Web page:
Federal black lung claims are different from other workers’ compensation claims because they involve multiple potential payers, undergo a complex adjudication process, and exhibit considerably longer reporting and payment lags. The Government Accountability Office (GAO) has estimated the deficit of the federal government’s Black Lung Disability Trust Fund (Trust Fund).1 To our knowledge, there is no publicly available estimate of the liabilities owed by the other payers: insurance companies and self-insured coal companies. Because of the high severity and the degree of uncertainty associated with these claims, Milliman undertook an in-depth analysis to produce the first-ever estimate of federal black lung liabilities across the entire industry. As of December 31, 2021, the Milliman-estimated non-Trust Fund liabilities totaled approximately $9.3 billion. Using more pessimistic assumptions, the estimates exceeded $14.3 billion. A worst-case scenario would be considerably higher.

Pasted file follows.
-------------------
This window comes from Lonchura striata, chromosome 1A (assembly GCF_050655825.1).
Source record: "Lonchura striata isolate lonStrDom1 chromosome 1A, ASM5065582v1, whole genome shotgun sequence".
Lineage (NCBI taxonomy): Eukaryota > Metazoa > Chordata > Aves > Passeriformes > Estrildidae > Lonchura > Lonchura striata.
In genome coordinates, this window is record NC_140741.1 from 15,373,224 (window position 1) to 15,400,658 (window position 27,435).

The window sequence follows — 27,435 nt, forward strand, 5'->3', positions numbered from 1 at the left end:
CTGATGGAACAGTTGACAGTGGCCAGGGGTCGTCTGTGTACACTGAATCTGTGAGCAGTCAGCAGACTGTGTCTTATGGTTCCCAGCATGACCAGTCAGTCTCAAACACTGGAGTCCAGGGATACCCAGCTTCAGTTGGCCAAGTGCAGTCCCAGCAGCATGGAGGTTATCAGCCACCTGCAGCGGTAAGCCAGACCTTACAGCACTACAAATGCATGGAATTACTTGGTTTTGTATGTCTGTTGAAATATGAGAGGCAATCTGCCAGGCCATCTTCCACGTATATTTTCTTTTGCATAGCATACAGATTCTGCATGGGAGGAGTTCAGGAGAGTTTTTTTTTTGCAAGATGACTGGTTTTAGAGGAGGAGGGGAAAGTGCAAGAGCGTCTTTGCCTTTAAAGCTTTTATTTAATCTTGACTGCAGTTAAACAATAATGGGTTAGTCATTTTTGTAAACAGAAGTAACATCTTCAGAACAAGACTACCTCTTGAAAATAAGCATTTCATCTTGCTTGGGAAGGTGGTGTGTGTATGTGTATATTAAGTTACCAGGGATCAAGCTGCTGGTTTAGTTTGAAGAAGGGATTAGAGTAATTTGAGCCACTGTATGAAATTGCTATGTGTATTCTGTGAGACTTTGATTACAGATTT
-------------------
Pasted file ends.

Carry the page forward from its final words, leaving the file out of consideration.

In this article, we first provide a brief overview of the current outlook for black lung funding in the United States. We then describe how Milliman derived its estimates of non-Trust Fund federal black lung liabilities, identify financial and policy questions surrounding federal black lung claims,2 and conclude by describing important historical events related to federal black lung claims.